“Prisons are designed to be oppressive, and they’re designed to crush the spirit. If there is a way we can go in there and foster spirit to grow, what a powerful, powerful thing that is.”
“I remember the very first time I went into the prison. You go through the front gate which is all barbed wire, which is weird. Then you go through these series of portals, of gates that make these gigantic clanging noises when they lock, it’s really just totally unsettling. By the time you finally get out into the population you’re completely unnerved already.
But then I got out into the main yard, a little nervous of course, and I start looking around. I’m looking at all these guys, looking them in the face, in the eyes. I realized, these are just a bunch of Mainers. These are the guys I grew up with. They’re just people who screwed up, and most of them should not be prison. The fear immediately disappeared.”
“This is the power of the state elevated to godhood.”
“We’re number one in prisoners.
By every measure the U.S. leads the world in prisoners, with 2.2 million people in jail and more than 4.8 million on parole. No nation tops that – not China with 1.7 million, not Russia with 670,000. We not only have the highest number of prisoners, we have the highest percentage of people in prison or jail. In the U.S., 702 of every 100,000 people were in prison or jail in 2013. Cuba has 510 per 100,000 people in prison, Russia has 467, and Iran has 290.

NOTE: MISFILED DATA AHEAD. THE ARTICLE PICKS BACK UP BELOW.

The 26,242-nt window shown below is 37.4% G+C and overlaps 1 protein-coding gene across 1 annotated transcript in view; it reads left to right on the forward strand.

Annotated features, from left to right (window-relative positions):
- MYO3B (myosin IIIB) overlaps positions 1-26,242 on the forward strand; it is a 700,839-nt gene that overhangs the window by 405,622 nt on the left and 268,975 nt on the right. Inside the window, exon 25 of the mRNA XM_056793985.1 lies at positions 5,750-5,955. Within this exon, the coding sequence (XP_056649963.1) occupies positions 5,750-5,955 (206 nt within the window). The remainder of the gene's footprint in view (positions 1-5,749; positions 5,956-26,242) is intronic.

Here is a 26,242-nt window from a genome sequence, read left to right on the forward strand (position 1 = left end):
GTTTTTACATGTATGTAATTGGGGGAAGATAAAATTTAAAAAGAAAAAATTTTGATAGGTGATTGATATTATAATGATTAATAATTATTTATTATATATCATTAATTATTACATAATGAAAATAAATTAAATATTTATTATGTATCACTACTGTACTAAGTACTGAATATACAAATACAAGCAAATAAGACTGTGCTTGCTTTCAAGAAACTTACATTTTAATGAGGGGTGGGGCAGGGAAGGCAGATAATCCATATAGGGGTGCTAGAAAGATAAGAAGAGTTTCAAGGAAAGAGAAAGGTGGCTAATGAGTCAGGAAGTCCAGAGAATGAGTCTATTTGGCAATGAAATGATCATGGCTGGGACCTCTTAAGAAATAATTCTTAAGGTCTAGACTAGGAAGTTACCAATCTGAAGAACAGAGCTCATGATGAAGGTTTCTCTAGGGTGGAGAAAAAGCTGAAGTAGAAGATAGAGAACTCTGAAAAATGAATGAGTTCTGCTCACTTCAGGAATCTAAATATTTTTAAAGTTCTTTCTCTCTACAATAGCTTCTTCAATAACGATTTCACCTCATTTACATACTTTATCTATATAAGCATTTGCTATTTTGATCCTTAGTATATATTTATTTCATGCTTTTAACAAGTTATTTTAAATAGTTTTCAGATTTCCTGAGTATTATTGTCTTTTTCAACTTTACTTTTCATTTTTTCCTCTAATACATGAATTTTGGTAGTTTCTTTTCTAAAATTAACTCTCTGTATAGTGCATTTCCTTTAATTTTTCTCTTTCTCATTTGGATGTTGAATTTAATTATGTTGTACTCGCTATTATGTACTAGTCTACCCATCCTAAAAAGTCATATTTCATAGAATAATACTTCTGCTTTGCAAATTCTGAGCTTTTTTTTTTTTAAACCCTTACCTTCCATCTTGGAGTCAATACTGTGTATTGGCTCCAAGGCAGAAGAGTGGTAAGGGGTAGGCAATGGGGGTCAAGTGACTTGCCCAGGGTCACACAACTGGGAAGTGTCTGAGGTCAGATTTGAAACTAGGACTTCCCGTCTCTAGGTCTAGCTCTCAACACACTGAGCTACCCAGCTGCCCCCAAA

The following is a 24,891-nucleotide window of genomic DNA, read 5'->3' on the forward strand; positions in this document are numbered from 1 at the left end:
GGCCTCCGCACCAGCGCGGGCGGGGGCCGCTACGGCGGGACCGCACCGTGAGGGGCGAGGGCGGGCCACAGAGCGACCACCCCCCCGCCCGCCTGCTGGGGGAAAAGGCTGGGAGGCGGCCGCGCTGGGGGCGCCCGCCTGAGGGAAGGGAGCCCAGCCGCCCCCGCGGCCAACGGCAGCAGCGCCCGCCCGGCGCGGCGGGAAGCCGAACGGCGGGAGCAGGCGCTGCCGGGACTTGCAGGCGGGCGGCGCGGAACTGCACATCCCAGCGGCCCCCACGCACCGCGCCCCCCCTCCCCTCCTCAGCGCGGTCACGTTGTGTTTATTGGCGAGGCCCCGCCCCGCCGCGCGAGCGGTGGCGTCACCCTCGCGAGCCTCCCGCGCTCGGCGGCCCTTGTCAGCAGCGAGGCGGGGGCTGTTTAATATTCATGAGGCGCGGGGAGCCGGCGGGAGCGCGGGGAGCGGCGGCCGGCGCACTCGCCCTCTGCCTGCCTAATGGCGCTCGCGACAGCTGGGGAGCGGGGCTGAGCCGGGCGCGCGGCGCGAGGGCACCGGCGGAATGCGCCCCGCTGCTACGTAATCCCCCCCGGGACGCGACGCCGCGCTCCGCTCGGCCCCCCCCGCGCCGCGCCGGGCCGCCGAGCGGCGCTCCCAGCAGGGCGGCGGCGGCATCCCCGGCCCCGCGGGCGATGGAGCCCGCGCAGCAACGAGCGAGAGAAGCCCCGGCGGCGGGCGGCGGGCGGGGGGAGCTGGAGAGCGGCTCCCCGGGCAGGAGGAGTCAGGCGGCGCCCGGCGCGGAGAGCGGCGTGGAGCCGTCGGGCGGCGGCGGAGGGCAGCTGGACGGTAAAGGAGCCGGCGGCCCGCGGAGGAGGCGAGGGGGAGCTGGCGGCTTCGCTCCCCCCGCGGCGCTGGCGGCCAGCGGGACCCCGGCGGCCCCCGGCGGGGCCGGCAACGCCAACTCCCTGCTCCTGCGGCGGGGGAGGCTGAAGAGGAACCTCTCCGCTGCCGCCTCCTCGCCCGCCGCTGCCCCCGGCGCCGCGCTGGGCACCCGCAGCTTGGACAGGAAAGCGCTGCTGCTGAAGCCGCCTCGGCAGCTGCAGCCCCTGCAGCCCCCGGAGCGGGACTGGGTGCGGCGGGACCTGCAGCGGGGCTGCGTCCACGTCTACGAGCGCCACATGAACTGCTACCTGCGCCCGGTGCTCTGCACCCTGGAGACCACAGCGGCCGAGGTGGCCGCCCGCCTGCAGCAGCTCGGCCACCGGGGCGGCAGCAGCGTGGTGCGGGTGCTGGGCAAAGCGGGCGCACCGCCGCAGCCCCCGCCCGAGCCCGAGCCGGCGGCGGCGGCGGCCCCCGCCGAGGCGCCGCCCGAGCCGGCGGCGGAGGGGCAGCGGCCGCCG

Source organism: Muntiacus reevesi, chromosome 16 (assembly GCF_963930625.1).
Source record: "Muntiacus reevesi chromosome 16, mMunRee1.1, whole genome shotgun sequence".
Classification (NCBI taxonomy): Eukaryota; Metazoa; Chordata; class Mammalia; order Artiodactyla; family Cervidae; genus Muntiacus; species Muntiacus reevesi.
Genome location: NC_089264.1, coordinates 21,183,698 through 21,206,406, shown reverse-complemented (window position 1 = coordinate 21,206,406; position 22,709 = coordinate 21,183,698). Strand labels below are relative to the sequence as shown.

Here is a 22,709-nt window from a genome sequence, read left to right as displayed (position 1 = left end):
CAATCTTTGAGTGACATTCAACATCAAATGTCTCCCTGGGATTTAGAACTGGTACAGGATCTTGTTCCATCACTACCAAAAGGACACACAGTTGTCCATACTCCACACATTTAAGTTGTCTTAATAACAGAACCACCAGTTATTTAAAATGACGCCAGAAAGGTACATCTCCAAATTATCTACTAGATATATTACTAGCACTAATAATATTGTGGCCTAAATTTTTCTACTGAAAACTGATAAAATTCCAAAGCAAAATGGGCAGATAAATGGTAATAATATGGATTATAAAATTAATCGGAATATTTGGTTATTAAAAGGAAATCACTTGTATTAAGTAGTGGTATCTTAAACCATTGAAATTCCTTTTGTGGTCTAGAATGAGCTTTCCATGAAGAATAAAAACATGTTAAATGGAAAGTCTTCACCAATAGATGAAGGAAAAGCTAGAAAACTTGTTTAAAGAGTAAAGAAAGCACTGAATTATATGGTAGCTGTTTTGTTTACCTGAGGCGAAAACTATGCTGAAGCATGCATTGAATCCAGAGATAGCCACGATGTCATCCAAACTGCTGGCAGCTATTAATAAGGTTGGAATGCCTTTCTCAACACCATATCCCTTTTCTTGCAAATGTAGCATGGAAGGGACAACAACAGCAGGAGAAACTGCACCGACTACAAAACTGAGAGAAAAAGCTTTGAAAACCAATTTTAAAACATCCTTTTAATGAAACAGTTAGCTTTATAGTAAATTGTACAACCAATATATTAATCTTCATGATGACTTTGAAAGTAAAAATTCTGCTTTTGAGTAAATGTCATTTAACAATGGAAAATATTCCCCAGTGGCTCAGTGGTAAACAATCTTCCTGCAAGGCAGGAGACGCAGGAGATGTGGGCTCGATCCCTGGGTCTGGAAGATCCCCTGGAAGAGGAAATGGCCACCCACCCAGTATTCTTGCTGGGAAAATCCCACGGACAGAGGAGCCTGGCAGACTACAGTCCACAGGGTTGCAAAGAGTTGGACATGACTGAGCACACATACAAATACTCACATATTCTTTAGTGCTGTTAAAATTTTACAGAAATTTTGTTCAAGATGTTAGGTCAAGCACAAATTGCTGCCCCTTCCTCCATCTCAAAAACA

Black and Latino Americans have been especially hard hit: they form over 39 percent of the prison population. One in every three black men is expected to serve time during their lives (at least under our current criminal justice system). Approximately half of all inmates are there for violating drug prohibition laws.
How is it that America, supposedly the beacon of freedom and democracy for the rest of the world, has more prisoners than any police state?”
— Les Leopold, Runaway Inequality: An Activist’s Guide to Economic Justice
“If you don’t want to reach out to somebody in prison, work on building the pagan community…. period.”
Thanks to Alban Artur, Kevin Emmons, and Janine Marie for their insights and experiences. Thanks to Dr. Bones for the rant. Thanks to the Order Of Maine Druidry for playing the community drum and holding space. Thanks to the weather gods for the rain transitioning into snow. Background music and rhythm programming by James Lindenschmidt.
Want to tell your story?
I am actively looking for folks to tell their stories, sing their songs, or contribute other chants & rants for future episodes. If you have an idea you’d like to contribute, please contact me.